Congress and the States Start to Convene their 2016 Sessions
Thursday, January 07, 2016
The U.S. House convened this week and the Senate comes back to town on January 11. Forty-seven states and the District of Columbia will meet in 2016. Only Montana, Nevada, North Dakota and Texas are not in session this year. The District and 38 states convene in January, and another five states come back in the first week of February. Louisiana and Minnesota start in March and North Carolina starts in April. This is the second year of a two-year session for all states except New Jersey and Virginia.
SFAA’s Government Affairs Advisory Committee (GAAC) has set priorities for the surety and fidelity legislation that SFAA and AIA will seek to have introduced and enacted this year, and the GAAC also reaffirmed the policy positions that we will take to address legislation introduced by others in the 2016 sessions. SFAA members can access a copy of our policy positions, a list of affirmative priorities and a list of projected 2016 state legislation impacting surety and fidelity on our website at www.surety.org.
2016 is a Presidential election year, when the White House, 34 U.S. Senate seats and the entire House, and virtually all state legislators are up for re-election, which means shorter sessions to accommodate the political party conventions in July and re-election campaigns in general.
Fiscal issues likely will be high on some state agendas in 2016. Several states experienced speed bumps going into fiscal 2016 and some called special sessions in the fall to address budget shortfalls. With revenues growing slowly, states have balanced their budgets by maintaining spending and forgoing new initiatives, but facing underfunded state pensions and dwindling federal assistance, among other issues, some states may need to raise taxes in 2016 to stay afloat. More states will consider increasing the gas tax in 2016 to fund highway construction and repairs, particularly with the decrease in the price of oil. Tax credits and cuts enacted in prior sessions will be reconsidered if they did not stimulate the state economy or create jobs. Much of the legislative time could be consumed with fiscal issues in states with budget issues.
Politics rather than policy will dominate this session of Congress. The big issues on the agenda, such as a comprehensive overview of the tax laws, won’t get done this year, and as the session progresses, Congress will be more inclined to postpone legislation until after the November elections. Both parties will parties will tee-up issues for their constituency. The first item on the agenda for the House this week was a vote to repeal Obamacare and defund Planned Parenthood. A Republican Congress and a Democratic White House, however, managed to enact a $1.15 trillion budget, a long term extension of the highway and $680 billion tax extender package in 2015. There certainly will be some “smaller” issues that can be moved. In addition, the Republican leadership intends that the annual appropriations bills for the federal agencies will be considered individually this year, rather than in an omnibus bill before Congress adjourns in September for the elections.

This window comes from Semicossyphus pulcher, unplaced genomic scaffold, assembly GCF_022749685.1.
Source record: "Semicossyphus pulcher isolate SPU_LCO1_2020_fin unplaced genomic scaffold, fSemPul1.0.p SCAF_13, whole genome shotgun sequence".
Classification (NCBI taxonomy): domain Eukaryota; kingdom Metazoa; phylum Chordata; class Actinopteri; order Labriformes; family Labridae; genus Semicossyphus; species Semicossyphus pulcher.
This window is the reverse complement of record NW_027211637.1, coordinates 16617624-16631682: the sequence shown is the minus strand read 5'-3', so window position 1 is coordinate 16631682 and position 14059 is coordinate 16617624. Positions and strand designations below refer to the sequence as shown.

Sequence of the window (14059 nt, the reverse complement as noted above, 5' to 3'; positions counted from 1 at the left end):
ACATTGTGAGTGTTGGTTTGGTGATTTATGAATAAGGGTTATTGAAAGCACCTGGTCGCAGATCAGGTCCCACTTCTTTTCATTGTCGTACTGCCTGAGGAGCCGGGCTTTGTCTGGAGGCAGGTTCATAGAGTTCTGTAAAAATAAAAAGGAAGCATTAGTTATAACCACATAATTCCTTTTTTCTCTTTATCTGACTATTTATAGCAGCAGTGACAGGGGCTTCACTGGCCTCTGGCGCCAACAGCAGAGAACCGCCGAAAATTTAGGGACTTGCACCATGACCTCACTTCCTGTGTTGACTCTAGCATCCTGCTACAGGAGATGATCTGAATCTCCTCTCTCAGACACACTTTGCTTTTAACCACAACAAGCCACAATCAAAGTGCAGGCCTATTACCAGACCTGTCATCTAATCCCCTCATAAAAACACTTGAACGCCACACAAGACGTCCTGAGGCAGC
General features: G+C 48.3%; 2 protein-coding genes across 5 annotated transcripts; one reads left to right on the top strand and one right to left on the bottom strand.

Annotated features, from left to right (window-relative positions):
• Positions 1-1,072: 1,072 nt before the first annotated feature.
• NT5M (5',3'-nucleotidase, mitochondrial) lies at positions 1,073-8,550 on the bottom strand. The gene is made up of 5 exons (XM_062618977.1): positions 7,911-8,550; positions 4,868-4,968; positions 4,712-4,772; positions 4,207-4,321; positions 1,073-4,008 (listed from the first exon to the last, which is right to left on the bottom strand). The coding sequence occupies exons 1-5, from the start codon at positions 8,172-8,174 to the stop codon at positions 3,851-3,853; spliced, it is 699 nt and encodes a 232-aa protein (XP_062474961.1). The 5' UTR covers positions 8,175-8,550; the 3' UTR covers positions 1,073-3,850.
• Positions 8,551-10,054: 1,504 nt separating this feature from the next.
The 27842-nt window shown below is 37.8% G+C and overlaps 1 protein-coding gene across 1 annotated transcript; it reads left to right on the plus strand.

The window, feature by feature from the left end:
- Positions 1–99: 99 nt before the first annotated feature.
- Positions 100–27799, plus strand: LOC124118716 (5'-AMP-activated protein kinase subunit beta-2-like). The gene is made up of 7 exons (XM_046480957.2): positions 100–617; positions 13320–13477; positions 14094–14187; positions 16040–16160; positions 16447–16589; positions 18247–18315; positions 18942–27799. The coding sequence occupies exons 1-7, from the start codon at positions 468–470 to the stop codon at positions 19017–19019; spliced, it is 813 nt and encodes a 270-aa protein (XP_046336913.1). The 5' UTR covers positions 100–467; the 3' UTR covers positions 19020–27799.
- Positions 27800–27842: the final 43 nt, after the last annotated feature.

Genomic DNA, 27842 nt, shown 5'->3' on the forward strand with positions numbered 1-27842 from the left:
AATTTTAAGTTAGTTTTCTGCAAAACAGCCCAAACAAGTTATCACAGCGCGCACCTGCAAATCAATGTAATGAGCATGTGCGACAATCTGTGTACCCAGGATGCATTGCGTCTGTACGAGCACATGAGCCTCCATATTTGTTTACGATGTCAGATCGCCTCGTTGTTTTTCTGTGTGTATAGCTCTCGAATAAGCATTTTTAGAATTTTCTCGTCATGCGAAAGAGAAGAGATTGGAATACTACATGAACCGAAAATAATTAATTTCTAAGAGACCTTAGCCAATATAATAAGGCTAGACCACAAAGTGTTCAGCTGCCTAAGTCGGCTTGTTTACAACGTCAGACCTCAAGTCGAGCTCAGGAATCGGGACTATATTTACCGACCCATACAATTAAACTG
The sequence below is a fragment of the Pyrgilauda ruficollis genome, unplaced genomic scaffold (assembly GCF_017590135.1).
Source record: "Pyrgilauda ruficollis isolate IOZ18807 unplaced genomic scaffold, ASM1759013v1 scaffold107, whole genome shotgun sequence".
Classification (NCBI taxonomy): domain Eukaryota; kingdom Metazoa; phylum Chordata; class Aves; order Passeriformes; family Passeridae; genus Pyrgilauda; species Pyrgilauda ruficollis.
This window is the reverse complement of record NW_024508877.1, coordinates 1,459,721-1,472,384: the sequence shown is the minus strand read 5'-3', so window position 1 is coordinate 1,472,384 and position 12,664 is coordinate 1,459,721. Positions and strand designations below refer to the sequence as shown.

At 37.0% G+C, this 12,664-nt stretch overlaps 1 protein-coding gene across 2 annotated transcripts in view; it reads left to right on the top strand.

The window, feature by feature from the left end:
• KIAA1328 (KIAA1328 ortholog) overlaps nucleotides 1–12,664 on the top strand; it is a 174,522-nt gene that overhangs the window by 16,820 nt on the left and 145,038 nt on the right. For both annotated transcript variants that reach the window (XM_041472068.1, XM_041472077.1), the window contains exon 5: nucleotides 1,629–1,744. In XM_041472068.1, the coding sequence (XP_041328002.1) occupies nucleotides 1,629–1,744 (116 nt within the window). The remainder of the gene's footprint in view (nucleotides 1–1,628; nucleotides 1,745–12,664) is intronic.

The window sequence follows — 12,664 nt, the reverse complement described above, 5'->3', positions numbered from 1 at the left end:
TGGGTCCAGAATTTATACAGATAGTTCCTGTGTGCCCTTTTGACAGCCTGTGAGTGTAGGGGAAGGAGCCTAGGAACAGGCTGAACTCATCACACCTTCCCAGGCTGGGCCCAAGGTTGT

We expect that public private partnerships (P3s) will again be a key legislative issue. SFAA already has seen draft legislation from Missouri, Oklahoma and Washington and has recommended amendments to require bonding of any construction in a P3. SFAA is working with the local AGC in Connecticut on a bonding amendment for legislation that will be considered this year to continue or expand the expiring authority for a limited number of P3 projects. California also has a P3 law that expires this year. A P3 bill was introduced late in the 2015 in Michigan and it will be considered this year. Many states considered P3 bills last year that ultimately did not pass, but some of these bills carryover and other may surface again.
The U.S. Senate is almost ready to act on legislation to realign the federal government’s inventory of buildings. A bill that allows and targets public buildings for sale and disposal was marked up in committee last year. SFAA has been working on a second bill, soon to be introduced, that would deal with oversight and management of federal property under which some use of P3s is contemplated. Staff has told us that the bill will require best practices to be developed for P3s, and we are seeking an amendment that would provide that any construction in connection with such projects must be bonded.
View PDF version